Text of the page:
Thousands of patients who suffer from multiple life-threatening heart problems are to be offered ‘three-in-one’ surgery – three major procedures carried out during a single keyhole operation.
The NHS breakthrough means people can avoid open-heart surgery, which carries a high risk of brain damage, stroke and sudden death, and will slash recovery time from several months to two to three weeks.
Instead of a large incision, the heart is accessed via a handful of small cuts. A high-tech camera guides surgeons’ intricate movements. The technique is being used to simultaneously perform heart-bypass surgery, and also to repair two failing heart valves.
The NHS breakthrough means people can avoid open-heart surgery, which carries a high risk of brain damage, stroke and sudden death, and will slash recovery time from several months to two to three weeks
A heart bypass is often the ‘last hope’ operation, carried out on about 20,000 British patients a year who are at high risk of a heart attack due to cardiovascular disease (CVD), the medical term for blocked heart arteries. It involves taking a vein from another area of the body and attaching it above or below a blocked or damaged artery in the heart, restoring the circulation.
The heart and lungs are temporarily stopped and their function taken over by a machine while the surgeon performs the procedure.
But pausing the heart can lead to complications including blood clots in the brain, stroke, kidney failure and even death. It also involves a foot-long cut in the patient’s breast bone and peeling back of the ribs to reach the heart.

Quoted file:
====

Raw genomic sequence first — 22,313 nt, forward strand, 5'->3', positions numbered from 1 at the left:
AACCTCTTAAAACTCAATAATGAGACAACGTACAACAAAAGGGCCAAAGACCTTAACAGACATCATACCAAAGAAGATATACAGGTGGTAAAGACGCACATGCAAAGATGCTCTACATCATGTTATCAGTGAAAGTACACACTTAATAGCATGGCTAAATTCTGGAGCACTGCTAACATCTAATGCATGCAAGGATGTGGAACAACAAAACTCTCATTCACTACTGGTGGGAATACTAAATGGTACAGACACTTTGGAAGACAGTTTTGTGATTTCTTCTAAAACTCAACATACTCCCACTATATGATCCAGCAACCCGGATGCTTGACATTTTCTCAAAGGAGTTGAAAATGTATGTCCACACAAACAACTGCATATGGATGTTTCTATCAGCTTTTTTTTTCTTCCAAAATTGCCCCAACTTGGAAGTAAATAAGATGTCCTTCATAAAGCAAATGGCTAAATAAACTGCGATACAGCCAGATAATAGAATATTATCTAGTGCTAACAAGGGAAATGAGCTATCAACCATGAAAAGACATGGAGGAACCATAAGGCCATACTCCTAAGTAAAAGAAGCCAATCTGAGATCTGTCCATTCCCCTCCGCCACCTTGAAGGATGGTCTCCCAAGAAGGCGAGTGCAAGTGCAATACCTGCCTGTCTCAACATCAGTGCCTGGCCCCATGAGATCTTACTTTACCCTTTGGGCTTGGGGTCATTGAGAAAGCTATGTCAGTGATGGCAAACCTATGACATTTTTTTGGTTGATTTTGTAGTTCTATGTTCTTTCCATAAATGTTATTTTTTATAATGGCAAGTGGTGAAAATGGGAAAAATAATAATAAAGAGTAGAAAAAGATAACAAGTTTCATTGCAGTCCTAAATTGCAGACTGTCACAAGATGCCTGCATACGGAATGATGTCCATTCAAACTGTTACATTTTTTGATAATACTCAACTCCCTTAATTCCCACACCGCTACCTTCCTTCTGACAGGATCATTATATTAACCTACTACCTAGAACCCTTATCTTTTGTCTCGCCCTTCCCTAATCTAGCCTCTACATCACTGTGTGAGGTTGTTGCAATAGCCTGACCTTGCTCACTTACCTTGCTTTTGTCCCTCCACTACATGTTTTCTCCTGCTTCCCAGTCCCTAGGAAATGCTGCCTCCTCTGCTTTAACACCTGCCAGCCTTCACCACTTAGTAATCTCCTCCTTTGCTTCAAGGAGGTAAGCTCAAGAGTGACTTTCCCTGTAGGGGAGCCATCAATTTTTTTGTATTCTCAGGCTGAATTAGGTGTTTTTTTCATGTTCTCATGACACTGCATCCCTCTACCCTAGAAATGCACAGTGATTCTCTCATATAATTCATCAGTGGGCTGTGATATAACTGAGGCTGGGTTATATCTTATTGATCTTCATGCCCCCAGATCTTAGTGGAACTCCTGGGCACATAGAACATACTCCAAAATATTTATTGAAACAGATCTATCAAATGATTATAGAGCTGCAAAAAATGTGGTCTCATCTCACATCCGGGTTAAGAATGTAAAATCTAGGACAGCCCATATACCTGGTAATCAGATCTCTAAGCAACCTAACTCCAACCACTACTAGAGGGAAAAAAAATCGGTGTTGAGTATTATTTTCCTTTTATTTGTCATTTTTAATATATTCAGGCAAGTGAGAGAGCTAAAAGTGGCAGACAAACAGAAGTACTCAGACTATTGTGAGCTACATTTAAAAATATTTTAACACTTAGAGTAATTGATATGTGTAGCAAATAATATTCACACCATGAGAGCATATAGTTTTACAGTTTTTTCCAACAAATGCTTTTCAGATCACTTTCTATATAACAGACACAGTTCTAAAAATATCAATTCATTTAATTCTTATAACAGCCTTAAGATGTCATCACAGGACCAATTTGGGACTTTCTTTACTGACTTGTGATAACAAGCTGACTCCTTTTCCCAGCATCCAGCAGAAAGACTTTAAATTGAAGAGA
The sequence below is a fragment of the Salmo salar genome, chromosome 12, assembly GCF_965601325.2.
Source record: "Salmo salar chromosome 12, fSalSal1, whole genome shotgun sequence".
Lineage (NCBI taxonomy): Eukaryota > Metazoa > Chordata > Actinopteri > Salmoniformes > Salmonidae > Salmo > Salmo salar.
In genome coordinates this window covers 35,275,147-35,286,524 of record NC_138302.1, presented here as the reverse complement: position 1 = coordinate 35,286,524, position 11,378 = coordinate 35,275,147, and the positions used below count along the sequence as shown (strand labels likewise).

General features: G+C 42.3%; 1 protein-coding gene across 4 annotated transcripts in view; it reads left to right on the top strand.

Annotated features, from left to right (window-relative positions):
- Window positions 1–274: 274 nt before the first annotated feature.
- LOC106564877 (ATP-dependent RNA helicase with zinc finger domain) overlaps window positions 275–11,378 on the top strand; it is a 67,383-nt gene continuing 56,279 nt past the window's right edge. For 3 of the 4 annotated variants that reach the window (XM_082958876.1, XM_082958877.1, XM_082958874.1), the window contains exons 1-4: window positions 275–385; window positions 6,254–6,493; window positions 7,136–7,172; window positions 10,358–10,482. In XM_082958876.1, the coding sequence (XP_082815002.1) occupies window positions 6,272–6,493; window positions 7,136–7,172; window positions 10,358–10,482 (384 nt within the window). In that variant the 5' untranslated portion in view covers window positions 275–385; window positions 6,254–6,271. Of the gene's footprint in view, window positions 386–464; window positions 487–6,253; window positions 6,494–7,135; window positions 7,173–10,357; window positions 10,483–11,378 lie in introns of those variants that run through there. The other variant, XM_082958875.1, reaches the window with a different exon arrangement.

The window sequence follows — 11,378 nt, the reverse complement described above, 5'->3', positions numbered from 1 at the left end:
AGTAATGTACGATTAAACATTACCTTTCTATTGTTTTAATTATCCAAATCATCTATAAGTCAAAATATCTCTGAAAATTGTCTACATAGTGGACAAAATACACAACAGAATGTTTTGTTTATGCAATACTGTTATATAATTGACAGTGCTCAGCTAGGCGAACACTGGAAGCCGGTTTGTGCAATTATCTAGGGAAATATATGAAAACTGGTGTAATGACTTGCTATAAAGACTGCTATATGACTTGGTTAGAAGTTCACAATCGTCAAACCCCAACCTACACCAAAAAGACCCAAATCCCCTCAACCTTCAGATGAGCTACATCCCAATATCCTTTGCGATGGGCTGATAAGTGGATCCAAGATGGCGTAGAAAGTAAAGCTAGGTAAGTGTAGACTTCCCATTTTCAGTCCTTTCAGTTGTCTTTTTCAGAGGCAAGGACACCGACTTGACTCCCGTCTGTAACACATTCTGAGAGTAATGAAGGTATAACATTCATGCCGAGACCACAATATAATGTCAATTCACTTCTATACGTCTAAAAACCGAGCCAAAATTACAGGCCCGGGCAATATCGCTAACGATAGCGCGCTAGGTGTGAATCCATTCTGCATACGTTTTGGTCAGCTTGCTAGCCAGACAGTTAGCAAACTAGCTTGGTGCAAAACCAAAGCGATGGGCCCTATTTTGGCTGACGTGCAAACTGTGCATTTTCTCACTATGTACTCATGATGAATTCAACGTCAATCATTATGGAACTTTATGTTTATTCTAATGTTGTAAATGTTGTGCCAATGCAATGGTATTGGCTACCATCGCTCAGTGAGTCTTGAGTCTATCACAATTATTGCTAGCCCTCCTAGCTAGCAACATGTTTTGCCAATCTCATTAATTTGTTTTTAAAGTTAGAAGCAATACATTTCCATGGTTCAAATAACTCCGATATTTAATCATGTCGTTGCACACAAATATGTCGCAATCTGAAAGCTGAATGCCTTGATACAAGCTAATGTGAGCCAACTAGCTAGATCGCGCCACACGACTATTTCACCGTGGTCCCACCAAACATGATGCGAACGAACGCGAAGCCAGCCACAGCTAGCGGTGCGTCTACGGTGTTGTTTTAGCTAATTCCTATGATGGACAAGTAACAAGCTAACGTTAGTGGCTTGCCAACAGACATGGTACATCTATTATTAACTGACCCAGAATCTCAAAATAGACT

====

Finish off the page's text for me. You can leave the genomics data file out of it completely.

CVD can also lead to damage to and leaking of the valves that act as gateways between the chambers of the heart. This means blood can pool inside the heart or escape from the heart entirely, leaking into the surrounding chest cavity, leading to pain and breathlessness and increasing the risk of stroke.
The estimated 1,000 patients each year who develop both problems normally require two separate operations, which can take a huge toll on the body of someone who is already frail. Now, patients can have two heart valves repaired, and a heart bypass, in a single two-hour operation.
The procedure, carried out under general anaesthetic, is split into two parts. First, two incisions are made on the left side of the chest. One 2in cut makes room for the camera, which is held in place by a flexible robotic arm.
Make your own: Lemsip
Is it just me, or has everyone suddenly got a rotten cold? When I’m laid low, I often go to bed with a Lemsip – but recently I’ve tried this home-made remedy. It naturally eases symptoms and helps you get a better night’s rest.
- 1 large slice lemon
- 1 cinnamon stick
- 1 inch fresh ginger, sliced
- 1 tsp honey
- Shot of whisky (to taste)
1. Put all ingredients into a teapot with about 200ml of boiling water and leave to infuse for 5 to 10 minutes.
2. While still warm, pour into a drinking glass. Sip before bedtime, or keep in a flask beside the bed just in case symptoms worsen during the night.
Images are beamed to three 32in screens positioned in a semi-circle around the surgeon, giving him a highly detailed view of the heart. Through the other incision, less than an inch long, instruments take hold of a ‘healthy’ artery in the chest, behind the breast bone. A 6in section of this artery is removed and its ends stitched up. It is then grafted into the heart, above the blocked artery, redirecting blood flow. Next, the heart valves are repaired using a heart-bypass machine which stops the heart for just ten minutes – compared to 30 in current operations.